The most important thing to remember about an IT auditor is that he or she focuses on a few simple questions:
- For each area of risk, has the organization either accepted the risk or identified an appropriate control?
- For each control, where is the evidence that it works as intended?
- Is there documentation that all actions were carried out in the intended manner with required oversight and approval?
Therefore, there are a few simple things security leaders can do to streamline the interactions between the security team and the auditors:
- Document not only measures to reduce risks, but also those cases where the organization decides to accept risks, in return for greater flexibility or potential benefits.
- Embed the idea of "controls" and "control objectives" in the security architecture. Controls are the specific measures put in place to ensure compliance or security, and control objectives are the metrics or evidence that the control is working as intended. For example, a control might be procedures for disabling the IDs of terminated staff, and the control objective would then be that all access is removed within two business days of termination.
- These are key concepts everyone needs to use, and they will improve security by taking hazy best practices and turning them into measurable performance metrics.
- Never overstate or underestimate the degree of confidence you have in your controls and mitigations. If you can't prove that, for instance, access rights are being removed in a timely way and in practical terms, your credibility will be reduced for this and other controls. In simple terms, if the auditor finds an exaggeration in the effectiveness of one area, all the other areas will be called into question.
In my experience, auditors appreciate it when their jobs are made easier. One helpful approach is to fully document the mapping of the security policy and architecture to a standard framework, such as COBIT or the ISO 27000 series. When the auditor walks in and says, "How are you dealing with encryption key management issues?," it will be invaluable to know that the criteria he will use are described in COBIT "Deliver and Support" section 5.8; it will be evident what the auditor is likely to assess.
Talk to the internal audit team during the company's annual security policy and status review and get a feel for where they see deficiencies or unknowns. Be sure to do this outside the audit report and response process. Invite them to review policies and standards, and enlist them to ensure that future controls have strong record-keeping and validation.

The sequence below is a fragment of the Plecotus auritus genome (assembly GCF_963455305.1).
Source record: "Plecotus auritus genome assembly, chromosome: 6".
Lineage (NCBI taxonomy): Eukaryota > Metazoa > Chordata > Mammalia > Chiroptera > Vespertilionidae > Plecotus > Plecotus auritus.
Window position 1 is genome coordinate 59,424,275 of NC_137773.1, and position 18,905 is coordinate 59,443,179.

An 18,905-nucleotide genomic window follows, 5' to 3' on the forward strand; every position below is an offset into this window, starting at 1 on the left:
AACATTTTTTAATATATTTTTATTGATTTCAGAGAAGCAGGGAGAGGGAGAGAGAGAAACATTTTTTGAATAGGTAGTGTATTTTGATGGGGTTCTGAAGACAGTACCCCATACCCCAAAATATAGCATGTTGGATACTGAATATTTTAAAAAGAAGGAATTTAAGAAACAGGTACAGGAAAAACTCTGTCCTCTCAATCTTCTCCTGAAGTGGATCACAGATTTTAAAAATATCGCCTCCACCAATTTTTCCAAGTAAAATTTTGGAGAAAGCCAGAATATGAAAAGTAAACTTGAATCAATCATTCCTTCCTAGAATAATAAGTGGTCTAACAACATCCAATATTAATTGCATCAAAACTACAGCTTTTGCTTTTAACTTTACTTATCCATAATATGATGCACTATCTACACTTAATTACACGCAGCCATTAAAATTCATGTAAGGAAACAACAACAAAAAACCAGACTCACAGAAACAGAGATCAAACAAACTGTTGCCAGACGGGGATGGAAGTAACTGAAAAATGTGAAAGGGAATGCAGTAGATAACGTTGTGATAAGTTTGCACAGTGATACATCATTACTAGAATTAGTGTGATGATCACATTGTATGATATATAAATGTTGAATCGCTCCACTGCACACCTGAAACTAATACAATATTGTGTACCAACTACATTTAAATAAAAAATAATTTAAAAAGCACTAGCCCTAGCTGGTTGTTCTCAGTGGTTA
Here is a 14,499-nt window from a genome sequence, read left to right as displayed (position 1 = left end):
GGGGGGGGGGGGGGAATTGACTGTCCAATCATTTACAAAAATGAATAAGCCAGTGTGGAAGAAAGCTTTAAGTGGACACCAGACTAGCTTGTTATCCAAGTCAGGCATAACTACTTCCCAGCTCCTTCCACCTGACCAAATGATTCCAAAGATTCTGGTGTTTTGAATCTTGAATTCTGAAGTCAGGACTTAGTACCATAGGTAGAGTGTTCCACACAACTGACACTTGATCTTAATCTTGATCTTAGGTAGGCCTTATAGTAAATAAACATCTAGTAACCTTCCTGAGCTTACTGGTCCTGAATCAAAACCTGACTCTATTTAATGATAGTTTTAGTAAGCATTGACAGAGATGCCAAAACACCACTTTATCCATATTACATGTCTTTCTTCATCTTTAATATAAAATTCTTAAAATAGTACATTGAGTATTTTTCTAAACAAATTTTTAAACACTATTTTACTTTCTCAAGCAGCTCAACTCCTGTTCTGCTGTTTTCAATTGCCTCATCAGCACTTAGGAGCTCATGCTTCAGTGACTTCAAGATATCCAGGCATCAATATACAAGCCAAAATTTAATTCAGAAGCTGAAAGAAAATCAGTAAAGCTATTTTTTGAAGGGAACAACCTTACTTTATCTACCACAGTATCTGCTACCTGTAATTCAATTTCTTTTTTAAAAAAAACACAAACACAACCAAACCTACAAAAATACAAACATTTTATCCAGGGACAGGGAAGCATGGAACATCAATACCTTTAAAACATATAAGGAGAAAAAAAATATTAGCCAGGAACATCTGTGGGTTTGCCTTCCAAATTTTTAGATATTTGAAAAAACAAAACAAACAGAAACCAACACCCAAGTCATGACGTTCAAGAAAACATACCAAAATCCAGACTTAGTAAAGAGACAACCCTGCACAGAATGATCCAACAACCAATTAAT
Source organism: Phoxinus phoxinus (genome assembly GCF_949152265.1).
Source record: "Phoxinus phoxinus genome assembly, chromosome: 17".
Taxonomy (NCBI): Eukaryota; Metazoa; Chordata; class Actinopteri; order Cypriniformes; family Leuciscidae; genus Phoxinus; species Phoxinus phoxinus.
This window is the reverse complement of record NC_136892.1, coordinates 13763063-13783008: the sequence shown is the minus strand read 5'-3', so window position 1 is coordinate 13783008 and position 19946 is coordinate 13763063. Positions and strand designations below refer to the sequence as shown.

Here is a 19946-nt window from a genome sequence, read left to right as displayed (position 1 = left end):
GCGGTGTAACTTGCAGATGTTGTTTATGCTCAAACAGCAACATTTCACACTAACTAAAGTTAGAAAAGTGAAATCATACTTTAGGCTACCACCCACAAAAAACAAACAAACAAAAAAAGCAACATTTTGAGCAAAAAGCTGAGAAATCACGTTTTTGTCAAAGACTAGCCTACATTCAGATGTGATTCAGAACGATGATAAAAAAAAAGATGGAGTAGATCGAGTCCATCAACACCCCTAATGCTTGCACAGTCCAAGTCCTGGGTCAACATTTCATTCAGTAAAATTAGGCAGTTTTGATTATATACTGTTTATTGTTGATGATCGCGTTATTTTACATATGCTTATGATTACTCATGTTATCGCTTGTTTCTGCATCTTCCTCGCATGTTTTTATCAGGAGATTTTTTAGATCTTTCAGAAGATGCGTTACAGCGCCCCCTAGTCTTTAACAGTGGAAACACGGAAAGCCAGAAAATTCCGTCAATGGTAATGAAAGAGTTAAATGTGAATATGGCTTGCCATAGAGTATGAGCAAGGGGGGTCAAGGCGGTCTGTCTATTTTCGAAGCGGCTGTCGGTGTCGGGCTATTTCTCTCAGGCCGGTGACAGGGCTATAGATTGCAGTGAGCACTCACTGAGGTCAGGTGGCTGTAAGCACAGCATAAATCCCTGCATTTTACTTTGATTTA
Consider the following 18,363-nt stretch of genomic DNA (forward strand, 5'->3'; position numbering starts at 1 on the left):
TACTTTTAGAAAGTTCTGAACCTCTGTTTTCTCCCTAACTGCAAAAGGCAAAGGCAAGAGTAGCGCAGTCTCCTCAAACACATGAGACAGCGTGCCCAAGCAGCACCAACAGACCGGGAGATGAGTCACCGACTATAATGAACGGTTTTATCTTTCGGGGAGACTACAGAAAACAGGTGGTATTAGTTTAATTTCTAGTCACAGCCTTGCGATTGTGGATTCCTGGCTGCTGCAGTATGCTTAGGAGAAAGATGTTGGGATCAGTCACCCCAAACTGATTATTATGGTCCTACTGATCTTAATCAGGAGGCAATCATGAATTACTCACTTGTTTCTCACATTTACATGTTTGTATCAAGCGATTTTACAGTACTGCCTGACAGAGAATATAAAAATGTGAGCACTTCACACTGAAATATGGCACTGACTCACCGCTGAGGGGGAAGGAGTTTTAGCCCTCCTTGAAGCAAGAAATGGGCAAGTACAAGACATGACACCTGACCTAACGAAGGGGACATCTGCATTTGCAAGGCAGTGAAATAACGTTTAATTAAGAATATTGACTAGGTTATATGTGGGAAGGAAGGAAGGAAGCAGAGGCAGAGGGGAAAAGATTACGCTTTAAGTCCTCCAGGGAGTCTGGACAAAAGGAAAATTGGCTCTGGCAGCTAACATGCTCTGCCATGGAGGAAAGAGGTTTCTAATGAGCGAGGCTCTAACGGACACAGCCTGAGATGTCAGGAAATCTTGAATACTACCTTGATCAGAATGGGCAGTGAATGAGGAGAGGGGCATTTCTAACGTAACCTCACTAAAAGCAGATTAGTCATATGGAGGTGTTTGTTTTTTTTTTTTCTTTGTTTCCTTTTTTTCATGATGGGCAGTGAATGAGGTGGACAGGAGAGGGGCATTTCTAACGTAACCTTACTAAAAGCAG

The special nature of the QSA
Although security professionals often think of the QSA as an auditor, there are important differences. As defined by the Payment Card Industry Data Security Standard (PCI DSS), a QSA is a specialist who assists a body subject to PCI DSS in being compliant with the standard's requirements, and who can provide an acceptable assessment of whether the organization has been successful in establishing and maintaining compliance.
PCI DSS is different from the gray and ambiguous nature of other compliance objectives such as Sarbanes-Oxley; it is a mixture of principles and specifics, which can be frustrating for security professionals. In some areas, it supports strong measures for protecting cardholder data; in others, it seems surprisingly lax. For example, PCI recommends against Wired Equivalent Privacy (WEP), a known flawed protocol, but still allows it to be used until June 2010.
Any firm large enough to have a dedicated security staff is likely to be what PCI defines as a Level 1, 2 or 3 merchant or service provider. The scale is loosely based on the company's number of annual credit card transactions, or the nature of the business. Regardless of the particular firm's classification, it's possible to make a great start on QSA relations in the same way as with any other auditor: by knowing what questions he or she will ask before they're asked.
Fortunately, by downloading the Security Audit Procedures from the PCI Security Standards Council website, you can review the framework that QSAs use to conduct onsite reviews and validate PCI compliance. Level 2, 3 and 4 merchants are required to perform self-assessments using the documents published on that website, whereas Level 1 merchants must have an assessment performed by a qualified third-party QSA. The full effect of this document is reserved for Level 1 merchants, but anybody that handles credit card information will benefit from basing their PCI compliance on a documented target such as this.
Finally, remember that PCI DSS compliance reaches far beyond encryption, storage or protecting transactions. If the information security team is tasked with all PCI compliance activities, it's important to be much more involved with business processes and record-keeping. Build a strong relationship with the CFO, controllers and operational managers, and you can present a single voice to the QSA -- everyone involved will be better for it.
About the author:
Tony Higgins, CISSP-ISSMP, CISA, CIPP, is a consultant specializing in information security, privacy, and compliance, who has recently worked in the resort, gaming, and financial sectors.